Weekend bonus recipe: Blueberry Flax Pancakes

Happy Weekend Everybody!

As a special treat, I’ve decided to post a bonus recipe. You’re welcome.

So, why the extra recipe? It’s Saturday. Tomorrow is Sunday. Chances are when you wake up on one of these days, you are going to need this recipe.
That’s right, you need it. Because on the weekend, pancakes are a necessity of life.

Last Sunday, I woke up and the very first thought that popped into my head was “pancakes.” I’ve been reading a lot of pancake recipes on other blogs lately, so I’m actually surprised I haven’t been having nightmares about them.

So I got up, stumbled to the kitchen and pulled up The Pioneer Woman’s “Perfect Pancakes” recipe on my phone. I made a few very simple changes to fill them with local goodness, and they were delicious. The perfect start to a Sunday. Or a Saturday. I’m pretty sure they’d be tasty any day of the week, really.

So start your weekend right, make these pancakes.

Blueberry flax pancakes

For the original pancake recipe, please see Pioneer Woman’s Perfect Pancakes and follow her instructions.
While you’re there, I also suggest checking out her other recipes. Her blog is a delight, to say the least.

Here are the changes I made:

1. Replace half of the 3 C plus 2 tbls cake flour with Valley Flax Flour.

Valley Flax Flour

2. Use local eggs, butter and milk – these should be a given.

Pancake batter

3. Once the batter is blended, throw in a few handfuls of delicious Nova Scotia blueberries. The Luckett blueberries at Pete’s right now are to die for – big, plump, and perfect.

Luckett Blueberries

Another option, since it’s Wild Blueberry Harvest Festival right now until Sept.1, is that you could also pick up a box of your favourite local frozen wild blueberries and enjoy these pancakes year round. With local berries. It’s win-win.

Pancakes step one Pancakes step two

4. Use 100% pure Nova Scotia Maple Syrup.

Pancakes and syrup

Do not insult these pancakes with Aunt Jemima flavoured-corn-syrup. Why would you ever chose a syrup that’s two first ingredients are corn syrup and high fructose corn syrup*, when you could easily pick up a bottle that’s only ingredient is pure maple syrup? My suggestions:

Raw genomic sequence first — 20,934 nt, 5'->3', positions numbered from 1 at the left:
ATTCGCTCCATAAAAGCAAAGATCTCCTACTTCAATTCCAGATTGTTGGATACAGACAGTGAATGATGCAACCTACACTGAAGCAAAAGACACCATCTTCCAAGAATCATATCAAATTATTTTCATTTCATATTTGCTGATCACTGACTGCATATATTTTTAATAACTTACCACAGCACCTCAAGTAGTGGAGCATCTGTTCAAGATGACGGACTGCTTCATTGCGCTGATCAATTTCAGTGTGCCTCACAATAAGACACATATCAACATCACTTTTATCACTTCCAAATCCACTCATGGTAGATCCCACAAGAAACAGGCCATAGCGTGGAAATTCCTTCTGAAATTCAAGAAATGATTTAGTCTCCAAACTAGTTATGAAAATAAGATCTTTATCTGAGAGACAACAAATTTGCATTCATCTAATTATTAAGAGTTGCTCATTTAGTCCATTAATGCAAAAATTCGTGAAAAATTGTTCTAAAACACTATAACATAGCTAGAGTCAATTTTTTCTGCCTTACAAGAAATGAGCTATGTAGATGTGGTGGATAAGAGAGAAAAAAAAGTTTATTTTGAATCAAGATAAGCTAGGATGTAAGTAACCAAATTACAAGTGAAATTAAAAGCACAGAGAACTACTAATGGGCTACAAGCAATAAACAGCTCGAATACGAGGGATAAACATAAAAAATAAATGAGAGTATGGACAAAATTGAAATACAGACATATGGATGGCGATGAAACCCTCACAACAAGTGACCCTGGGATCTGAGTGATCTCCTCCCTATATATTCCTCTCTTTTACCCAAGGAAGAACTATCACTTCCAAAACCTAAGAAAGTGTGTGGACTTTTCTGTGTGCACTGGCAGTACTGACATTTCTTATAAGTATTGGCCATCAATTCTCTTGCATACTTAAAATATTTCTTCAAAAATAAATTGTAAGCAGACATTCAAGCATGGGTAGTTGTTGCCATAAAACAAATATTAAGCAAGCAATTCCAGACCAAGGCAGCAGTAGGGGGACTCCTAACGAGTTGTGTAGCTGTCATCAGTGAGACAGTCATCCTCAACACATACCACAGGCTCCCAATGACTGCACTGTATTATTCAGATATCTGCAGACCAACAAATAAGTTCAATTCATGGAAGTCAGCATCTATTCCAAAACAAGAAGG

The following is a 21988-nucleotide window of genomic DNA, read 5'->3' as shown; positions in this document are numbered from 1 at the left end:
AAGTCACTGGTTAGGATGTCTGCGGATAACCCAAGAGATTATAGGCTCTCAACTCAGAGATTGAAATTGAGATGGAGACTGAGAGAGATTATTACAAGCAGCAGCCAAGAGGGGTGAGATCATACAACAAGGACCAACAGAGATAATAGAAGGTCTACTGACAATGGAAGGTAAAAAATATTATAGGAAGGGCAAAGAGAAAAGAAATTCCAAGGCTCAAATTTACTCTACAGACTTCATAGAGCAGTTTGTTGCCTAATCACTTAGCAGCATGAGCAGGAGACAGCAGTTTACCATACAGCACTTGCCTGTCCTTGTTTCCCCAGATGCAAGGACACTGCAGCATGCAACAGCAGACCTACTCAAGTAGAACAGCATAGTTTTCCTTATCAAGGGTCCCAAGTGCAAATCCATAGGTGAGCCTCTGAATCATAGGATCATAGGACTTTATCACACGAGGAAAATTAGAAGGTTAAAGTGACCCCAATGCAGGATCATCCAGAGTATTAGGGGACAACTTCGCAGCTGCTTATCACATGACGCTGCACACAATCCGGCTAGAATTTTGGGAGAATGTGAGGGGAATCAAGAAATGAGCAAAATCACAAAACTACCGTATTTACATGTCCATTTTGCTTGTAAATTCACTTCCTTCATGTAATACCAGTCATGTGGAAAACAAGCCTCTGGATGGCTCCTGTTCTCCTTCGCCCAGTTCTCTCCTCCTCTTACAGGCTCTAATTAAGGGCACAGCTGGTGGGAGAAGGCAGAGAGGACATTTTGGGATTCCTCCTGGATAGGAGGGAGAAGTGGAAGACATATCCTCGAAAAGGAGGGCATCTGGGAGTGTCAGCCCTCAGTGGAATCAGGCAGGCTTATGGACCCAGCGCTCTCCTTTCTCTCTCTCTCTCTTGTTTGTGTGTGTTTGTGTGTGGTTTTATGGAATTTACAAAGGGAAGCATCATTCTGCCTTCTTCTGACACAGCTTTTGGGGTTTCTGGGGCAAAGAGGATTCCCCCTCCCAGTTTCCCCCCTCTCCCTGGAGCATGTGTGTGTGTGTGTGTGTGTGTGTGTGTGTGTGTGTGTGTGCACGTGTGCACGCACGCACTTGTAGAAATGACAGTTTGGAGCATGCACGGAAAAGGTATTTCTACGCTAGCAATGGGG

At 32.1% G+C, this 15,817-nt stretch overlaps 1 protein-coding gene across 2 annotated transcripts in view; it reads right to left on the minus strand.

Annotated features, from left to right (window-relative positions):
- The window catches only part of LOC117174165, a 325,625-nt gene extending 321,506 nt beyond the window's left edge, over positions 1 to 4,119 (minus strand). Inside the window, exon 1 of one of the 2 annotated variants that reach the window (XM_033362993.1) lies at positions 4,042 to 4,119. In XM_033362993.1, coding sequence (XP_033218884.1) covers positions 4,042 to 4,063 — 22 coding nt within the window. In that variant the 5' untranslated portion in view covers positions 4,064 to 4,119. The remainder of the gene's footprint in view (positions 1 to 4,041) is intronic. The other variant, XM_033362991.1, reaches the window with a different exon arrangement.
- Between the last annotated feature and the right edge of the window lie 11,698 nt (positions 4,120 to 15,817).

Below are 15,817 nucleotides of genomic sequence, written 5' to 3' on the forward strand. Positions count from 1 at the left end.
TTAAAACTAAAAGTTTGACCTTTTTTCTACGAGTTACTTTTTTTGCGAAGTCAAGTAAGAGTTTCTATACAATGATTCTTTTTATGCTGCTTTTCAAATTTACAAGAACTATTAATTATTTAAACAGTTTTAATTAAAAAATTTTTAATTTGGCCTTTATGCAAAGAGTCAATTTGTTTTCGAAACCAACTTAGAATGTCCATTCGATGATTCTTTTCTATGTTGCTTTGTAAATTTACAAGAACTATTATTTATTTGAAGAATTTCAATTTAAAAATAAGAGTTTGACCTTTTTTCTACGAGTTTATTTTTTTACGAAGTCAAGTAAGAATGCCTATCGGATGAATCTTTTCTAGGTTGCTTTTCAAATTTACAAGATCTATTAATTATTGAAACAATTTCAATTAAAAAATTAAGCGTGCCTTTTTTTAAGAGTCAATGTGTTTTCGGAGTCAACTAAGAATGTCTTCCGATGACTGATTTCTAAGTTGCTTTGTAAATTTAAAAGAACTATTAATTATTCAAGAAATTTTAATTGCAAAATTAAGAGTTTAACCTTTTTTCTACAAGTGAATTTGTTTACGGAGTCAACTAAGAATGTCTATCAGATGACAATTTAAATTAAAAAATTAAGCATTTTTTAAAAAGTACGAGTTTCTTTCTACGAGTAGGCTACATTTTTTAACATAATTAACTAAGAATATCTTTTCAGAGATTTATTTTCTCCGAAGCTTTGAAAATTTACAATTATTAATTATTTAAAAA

I’m from Antigonish, so I’ll have to start with Haveracres Maple Farm and MacInstosh Pure Maple Syrup: two local businesses that make delicious, natural maple syrup. We’re working through a bottle of MacIntosh Maple Syrup right now that the Husband’s parents bought us. It’s good. If you want your own, you can order it online. I’m not sure where to pick it up in person. I’ll check with the in-laws and let you know. Looking for Haveracres maple syrup? I’d check the Antigonish Farmer’s Market and The Made in Nova Scotia Store. Anything on their site can also be ordered online… bonus! My next suggestion is also available there, and pretty much every grocery store in the province:

Acadian Maple. If you want gourmet maple syrup/maple products look no further. They make a large assortment of maple, blueberry and cranberry products in addition to their syrup, and they are phenomenal. Most importantly, they make the pumpkin spice coffee that I am hopelessly addicted to. Right now I have some Acadian Maple maple butter in the fridge that I bought at the Wolfville Farmers’ Market a little while ago, and I’ve been spooning it into my tea and oatmeal, spreading it on toast, and I used it to make Peaches and (maple) Cream muffins last week. Needless to say, maple butter and/or syrup is pretty versatile. Like I said, you can find Acadian Maple in most grocery stores across Nova Scotia, but you can also order I can also say I’ve had the pleasure of working with Acadian Maple recently, and they’re really great people. We also carry a huge array of their products at work (in case you didn’t know, I’m working at Pete’s again), so I’m pretty familiar with their product offerings.

For more suggestions on local maple syrup, check out the Maple Producers Association of Nova Scotia. There. Now you have no excuse not to use pure Nova Scotian maple syrup.

Well, that’s all for now friends. Check back soon for another tasty local recipe!

* FYI, here is the Aunt Jemima Ingredients Page

About the author


Writing about herself has never been Maureen's forte, but writing in the third person seems to help. Maureen is passionate about supporting local, especially when it involves food, wine, and beer. Baked in Nova Scotia started as a baking blog, but has recently branched out. Browse her posts and you'll find some Sugar & Spice (recipes featuring local ingredients) and Everything Nice (profiles of awesome local food & drink, businesses, events etc).

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